Safety Whack-A-Mole… Blindfolded

Safety Whack-A-Mole… Blindfolded

Sorry, Jason. She’s going to need bed rest!!!!

I’d been sitting in a crowded waiting room for hours with Julie, one of the executive assistants on my project. Julie was a sweet woman with a mean streak. I learned early on that it was best to stay on her good side. And I always did… which was why I was the one sitting with her that particular day.

At the time, I was fresh out of the Air Force and still learning what safety was about in the “real world.” The company I now worked for had been serving as “agent for the client” at my location for over 27 years. The project spanned six phases of construction worth billions. Our people rarely experienced injuries on that project so when Julie strained her back picking up an ice chest full of soda everyone was very “concerned.”

I’m sure the concern had nothing to do with the fact that the project proudly boasted about no lost time accident in nearly 17 years…

So, there Julie and I waited. She was tough but I could tell she was in a lot of pain. Finally, the medical assistant called her back and I walked to the door with her. I had two reasons for doing so: First I asked if I could consult with the doctor to let him know what Julie’s role was and what kind of accommodations we could make if he determined that her duties needed restrictions, and second I really (and I mean really) needed to pee.

The MA let me into the back as she shuttled Julie into an exam room. I walked to the restroom and tried the knob but found it locked. So I waited. Standing there, I watched the doctor follow Julie and the MA into the room and close the door. So much for my consult, I thought.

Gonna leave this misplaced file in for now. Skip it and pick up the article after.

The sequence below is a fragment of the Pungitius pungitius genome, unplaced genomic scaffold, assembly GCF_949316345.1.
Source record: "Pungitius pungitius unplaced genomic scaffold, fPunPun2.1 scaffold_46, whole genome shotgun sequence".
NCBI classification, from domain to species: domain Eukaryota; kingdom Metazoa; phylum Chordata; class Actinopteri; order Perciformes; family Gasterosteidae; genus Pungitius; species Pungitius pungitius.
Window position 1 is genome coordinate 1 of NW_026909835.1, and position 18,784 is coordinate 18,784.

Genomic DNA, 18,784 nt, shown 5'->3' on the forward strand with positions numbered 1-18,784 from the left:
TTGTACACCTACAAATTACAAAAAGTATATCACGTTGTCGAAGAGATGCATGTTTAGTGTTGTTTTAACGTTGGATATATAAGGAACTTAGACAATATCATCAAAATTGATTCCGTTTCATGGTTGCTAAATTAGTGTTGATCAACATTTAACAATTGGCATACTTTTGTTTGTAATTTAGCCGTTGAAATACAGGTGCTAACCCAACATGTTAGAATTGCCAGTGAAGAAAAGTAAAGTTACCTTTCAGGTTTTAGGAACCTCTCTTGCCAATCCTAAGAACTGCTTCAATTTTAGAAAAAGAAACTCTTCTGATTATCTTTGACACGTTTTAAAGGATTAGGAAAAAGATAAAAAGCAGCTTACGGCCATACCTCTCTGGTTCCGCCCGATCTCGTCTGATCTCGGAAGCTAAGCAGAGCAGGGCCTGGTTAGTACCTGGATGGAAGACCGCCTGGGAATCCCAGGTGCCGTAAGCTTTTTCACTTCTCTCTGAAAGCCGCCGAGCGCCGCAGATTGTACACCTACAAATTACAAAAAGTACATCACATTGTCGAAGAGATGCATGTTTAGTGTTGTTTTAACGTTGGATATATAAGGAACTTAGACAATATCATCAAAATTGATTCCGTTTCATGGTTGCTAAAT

But then, the doctor emerged just as quickly as he had gone in. He headed straight for me.

“I know what you’re after, Jason and I hate to give you bad news. But she’s going to need at least three days of bed rest.” His lightning fast diagnosis was perplexing to me.

“She needs bed rest for a back strain?” I asked.

“That’s what she needs. I’m afraid so,” he answered.

I’m sure I was glaring at him, but I didn’t ask any more questions. He walked away and I forgot about my urgent need. I walked back out to the waiting room to call my boss and deliver the news. Our record was about to end.

My boss handled it well. He accepted the news and told me to “just make sure she’s taken care of.” I hung up and sighed with relief as my bladder reminded me it also needed to be taken care of. So, I headed back to the restroom once again.

Great news!!!

I emerged a few minutes later to see the doctor once again leaving Julie’s room and heading toward me. He looked like he’d seen a ghost.

“Great news Jason! No restrictions or time off!?!! Julie can return to work today.” His look was shifty and nervous. Again, I agreed and let him move on.

As he walked away, Julie exited the room with a devilish smirk on her face. I can only imagine what she told him when he tried to give her time off. She told me on the ride home that she wasn’t going to be the one to break a 17 year record. At the time I considered it a victory. I didn’t know any better.

“No lives were ever saved in retrospect” – PLD

The aftermath of Julie’s incident was filled with corrective actions, new office policies, and worker training. It was as typical as any post accident ritual at any company. We spent hours determining the root cause of her injury (ahem… her back was not strong enough to perform that task in that position). We interviewed the co-worker who had been helping with the coolers. The project manager even made the decree that canned beverages were not to be carried in any greater quantity than a 12-pack (seriously).

All of it was done under the auspices of “prevention.” Which… would have been fine if it prevented anything. The problem, as with most reactionary safety, is that circumstances are rarely, if ever, duplicated. In this case, the project had similar injury when Julie’s counterpart picked up a cooler filled with ice not six months later. But, hey, she hadn’t violated the 12-pack rule.